I’ve almost entirely stopped caring now about the judgements I receive when I’m out with The Boy. He is a fairly sizeable 3 year old and it’s not unknown to receive a disapproving look when I’m carrying him or pushing him in the buggy. I don’t care that it looks like I’m carrying a 15 year old boy like a chimp baby.
He rarely has shoes on. This is mostly met with amusement and bewilderment at how he walks across sharp gravel like it’s soft grass. I’m passed caring about that.
The ear-piercing scream and lurching towards me to swipe at my face or bite me? Yeah…sometimes a little harder to take but all in all, I don’t care about everyone else. I’m just concentrating on trying to make things better for The Boy. Mostly for my sake – I’m no angel – but a little for him too.
Today was one of those days. I’d taken him to his favourite place. Did everything he liked in the order he liked it. Made our way to the highlight of the day and all was going swimmingly. We arrived at a short queue for the steam train but all was good in the world because I’d pre-purchased the ticket. It was a minute maximum to keep him from losing his shit and becoming angry hulk boy about not getting on the train instantly. Then the big decision…whose poor carriage do we get into knowing there was going to be some ‘social issues’ whenever other human beings are involved.
Carriage full of kids. Avoided. Carriage with a small space left. Avoided. Carriage with chairs that can be climbed over (despite people sitting on them). Avoided. An end carriage, closed in, only two other people – an older couple. This will do. In my head I’m already feeling sorry for them and apologising for The Boy. I know I shouldn’t but I do do this.
We get on. The Boy instantly wants to stand next to the window. It’s where he always stands. Shit. “Ted, sitting here.” I try knowing it’s futile. He tries to push his way to the window again. “Ted, sitting here.” Desperately trying to redirect him knowing it’s pointless. In my head I’m hoping the couple get it and offer to move, but they don’t. He tries again. “Ted, sitting here.” Aaaaaaaand….meltdown.
There’s the scream. Oh, and here comes the biting. Now he’s smashing his head against the bench. Still screaming. Perfect.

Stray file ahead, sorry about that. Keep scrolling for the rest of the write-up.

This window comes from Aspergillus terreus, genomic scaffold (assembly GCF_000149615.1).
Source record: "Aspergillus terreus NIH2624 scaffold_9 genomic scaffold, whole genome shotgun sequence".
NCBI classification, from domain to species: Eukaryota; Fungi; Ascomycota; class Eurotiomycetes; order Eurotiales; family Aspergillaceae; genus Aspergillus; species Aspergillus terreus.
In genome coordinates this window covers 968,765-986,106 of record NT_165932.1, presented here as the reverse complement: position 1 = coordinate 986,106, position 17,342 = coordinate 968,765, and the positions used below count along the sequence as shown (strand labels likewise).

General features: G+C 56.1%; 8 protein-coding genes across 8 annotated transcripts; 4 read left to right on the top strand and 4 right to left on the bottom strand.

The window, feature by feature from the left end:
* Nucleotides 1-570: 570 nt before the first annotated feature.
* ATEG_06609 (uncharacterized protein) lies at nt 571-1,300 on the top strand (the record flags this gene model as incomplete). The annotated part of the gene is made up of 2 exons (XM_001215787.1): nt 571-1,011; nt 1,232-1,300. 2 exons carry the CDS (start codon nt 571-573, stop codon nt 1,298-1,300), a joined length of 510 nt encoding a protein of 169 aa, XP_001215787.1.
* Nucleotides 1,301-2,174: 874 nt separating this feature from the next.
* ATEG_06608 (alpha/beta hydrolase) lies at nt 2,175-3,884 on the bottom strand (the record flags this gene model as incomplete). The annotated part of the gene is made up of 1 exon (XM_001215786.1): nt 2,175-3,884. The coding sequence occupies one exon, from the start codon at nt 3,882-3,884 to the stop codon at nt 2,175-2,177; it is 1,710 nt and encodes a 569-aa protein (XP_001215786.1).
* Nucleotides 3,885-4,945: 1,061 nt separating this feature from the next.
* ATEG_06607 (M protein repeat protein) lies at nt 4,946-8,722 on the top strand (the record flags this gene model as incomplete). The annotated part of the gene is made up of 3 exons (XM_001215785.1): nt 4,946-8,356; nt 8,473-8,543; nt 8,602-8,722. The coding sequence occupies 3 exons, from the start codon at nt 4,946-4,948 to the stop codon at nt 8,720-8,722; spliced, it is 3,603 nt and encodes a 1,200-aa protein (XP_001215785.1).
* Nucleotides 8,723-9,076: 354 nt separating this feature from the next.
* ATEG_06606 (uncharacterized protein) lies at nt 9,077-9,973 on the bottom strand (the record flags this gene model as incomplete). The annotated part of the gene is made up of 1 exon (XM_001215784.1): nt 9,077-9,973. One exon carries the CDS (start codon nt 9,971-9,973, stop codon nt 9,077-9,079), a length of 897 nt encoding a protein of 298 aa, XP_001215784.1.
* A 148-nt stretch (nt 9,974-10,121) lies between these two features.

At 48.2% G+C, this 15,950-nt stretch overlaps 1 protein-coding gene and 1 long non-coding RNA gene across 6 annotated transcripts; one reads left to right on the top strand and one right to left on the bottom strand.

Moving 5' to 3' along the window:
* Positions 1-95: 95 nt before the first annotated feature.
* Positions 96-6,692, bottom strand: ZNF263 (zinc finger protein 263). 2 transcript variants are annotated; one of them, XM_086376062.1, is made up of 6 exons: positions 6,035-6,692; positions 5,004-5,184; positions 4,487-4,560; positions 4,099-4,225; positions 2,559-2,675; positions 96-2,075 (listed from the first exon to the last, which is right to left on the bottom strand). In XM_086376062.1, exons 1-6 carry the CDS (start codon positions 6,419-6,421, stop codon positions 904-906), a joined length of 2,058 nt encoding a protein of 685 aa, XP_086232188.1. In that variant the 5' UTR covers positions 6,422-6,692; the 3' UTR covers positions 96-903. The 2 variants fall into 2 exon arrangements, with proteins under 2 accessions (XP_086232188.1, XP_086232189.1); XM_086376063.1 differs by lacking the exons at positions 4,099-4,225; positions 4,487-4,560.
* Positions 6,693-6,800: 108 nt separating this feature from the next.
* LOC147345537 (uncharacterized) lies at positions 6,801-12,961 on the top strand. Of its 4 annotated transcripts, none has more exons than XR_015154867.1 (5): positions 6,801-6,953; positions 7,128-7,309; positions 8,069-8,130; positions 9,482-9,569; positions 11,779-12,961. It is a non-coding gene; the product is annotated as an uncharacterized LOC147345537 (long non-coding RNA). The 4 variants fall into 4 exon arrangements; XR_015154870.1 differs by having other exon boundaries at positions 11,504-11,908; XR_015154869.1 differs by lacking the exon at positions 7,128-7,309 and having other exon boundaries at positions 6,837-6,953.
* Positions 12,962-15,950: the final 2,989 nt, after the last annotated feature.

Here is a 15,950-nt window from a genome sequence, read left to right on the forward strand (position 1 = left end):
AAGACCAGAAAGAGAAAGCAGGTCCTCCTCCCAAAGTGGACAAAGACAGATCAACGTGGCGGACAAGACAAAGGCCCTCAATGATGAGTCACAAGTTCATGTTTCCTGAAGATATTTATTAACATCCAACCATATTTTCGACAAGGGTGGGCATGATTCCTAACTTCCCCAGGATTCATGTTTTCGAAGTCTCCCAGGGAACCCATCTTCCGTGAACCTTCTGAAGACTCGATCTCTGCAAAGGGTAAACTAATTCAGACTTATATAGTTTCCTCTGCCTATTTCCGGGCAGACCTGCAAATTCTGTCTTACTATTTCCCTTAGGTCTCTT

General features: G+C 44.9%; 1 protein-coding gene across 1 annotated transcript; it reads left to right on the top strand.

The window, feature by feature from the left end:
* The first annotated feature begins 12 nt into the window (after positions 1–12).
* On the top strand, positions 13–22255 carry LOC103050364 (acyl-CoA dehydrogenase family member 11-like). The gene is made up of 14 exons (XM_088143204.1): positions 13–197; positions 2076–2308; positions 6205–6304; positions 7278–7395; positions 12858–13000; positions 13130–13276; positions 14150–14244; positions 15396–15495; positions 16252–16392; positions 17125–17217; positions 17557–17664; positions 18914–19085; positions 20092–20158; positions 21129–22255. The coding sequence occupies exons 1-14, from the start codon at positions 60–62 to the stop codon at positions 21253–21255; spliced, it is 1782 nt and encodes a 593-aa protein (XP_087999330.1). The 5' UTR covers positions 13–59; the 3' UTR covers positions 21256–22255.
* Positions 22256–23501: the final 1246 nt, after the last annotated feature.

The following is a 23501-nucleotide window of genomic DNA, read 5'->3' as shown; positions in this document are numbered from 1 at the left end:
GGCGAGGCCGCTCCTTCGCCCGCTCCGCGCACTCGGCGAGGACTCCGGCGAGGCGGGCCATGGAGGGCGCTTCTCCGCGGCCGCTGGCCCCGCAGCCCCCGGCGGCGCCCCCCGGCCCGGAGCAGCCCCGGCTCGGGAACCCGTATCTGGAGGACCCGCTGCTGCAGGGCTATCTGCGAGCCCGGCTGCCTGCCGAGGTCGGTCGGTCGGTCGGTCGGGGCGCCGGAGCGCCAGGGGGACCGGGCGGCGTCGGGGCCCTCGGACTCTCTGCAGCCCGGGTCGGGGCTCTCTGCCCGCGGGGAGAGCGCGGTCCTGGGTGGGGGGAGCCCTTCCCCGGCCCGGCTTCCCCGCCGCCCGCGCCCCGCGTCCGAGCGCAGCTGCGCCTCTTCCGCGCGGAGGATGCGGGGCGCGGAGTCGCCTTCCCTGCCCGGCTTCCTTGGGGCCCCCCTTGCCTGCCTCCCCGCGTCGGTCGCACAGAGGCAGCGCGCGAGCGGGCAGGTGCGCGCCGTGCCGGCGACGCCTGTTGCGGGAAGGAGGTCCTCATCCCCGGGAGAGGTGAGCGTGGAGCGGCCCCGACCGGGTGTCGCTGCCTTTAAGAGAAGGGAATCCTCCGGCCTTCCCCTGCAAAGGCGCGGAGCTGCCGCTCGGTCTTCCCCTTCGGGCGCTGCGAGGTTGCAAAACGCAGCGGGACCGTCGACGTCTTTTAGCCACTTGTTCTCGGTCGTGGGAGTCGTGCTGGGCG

The couple just look at me, horrified. “Ted, sitting here.” Utterly pointless but I try, mainly to show them that I am trying. Still they stare at me, waiting for me to ‘do something’ to stop the noise. The Boy lurches towards the woman’s leg and grabs her ankle. “Owwwwww!” she shouts as The Boy buries his nails into her skin. Fuck. I wasn’t expecting that. “I’m so sorry. He has autism and doesn’t understand why I’m stopping him standing next to the window, where he always stands.” Still nothing. Just a stare boring into my soul, whilst leg rubbing. They’re looking at me like I’m the most abhorrent parent in the universe.
In a second, it flashes across my mind. “Get out. Just apologise and get out. It was a fucking stupid idea bringing him here today.”
As I’m visualising taking him off the train, my mouth opens and what came out even surprised me. “Would you mind if we swapped seats?”
She looked at me like I’d just asked if it would be okay if I pulled my knickers down and take a dump on the floor. She didn’t answer me – just stared. After an excruciating five seconds, she and her husband stood up and let The Boy stand near the window, making their annoyance well known with their audible tuts and sighs.
The train moved forward. The Boy was calm. Sweaty and red, but calm. I held him on my lap and kissed the back of his head. Inwardly, I was laughing. Laughing at the lunacy of the situation that I find myself in so regularly. Laughing at the rage The Boy must have felt when he gouged the poor woman’s leg. Laughing at how the carriage was eerily silent after what had probably felt like an eternity of screaming.
About halfway into the train ride, all was still calm. Everyone had resumed normal business. The kids were chatting busily with their parents, asking a million questions and dispensing a million facts. The traumatised couple sat next to me had relaxed into the ride and were chatting about the flora and fauna. All was well.
As I looked up, I noticed the mum sat opposite looking at me. She held my gaze and then she smiled. She continued to look into my face for a few seconds before we both looked away. In those few moments, she had said a thousand words:
“I don’t judge you.”
“It hasn’t bothered me.”
“You’re doing great.”
“We’re in this together.”
I don’t know what her experience of autism is, nor do I care. She just got it and wanted to tell me. That’s when the tears unexpectedly erupted. I buried my head into the back of The Boy’s mass of tangled hair and let a few tears fall. I’m sure she wouldn’t have wanted me to have cried at her show of kindness, but it meant so very much.
We all have those desperate situations as parents, regardless of whether your child is impaired or not. Those moments when you think, “what the fuck am I doing? I have no idea what to do next.” You know you’ll get through it. You always do, but that bit of recognition speaks volumes and makes it feel okay. A smile is really all it takes to make things feel a little better. Thank you to her. I will always be grateful for that smile.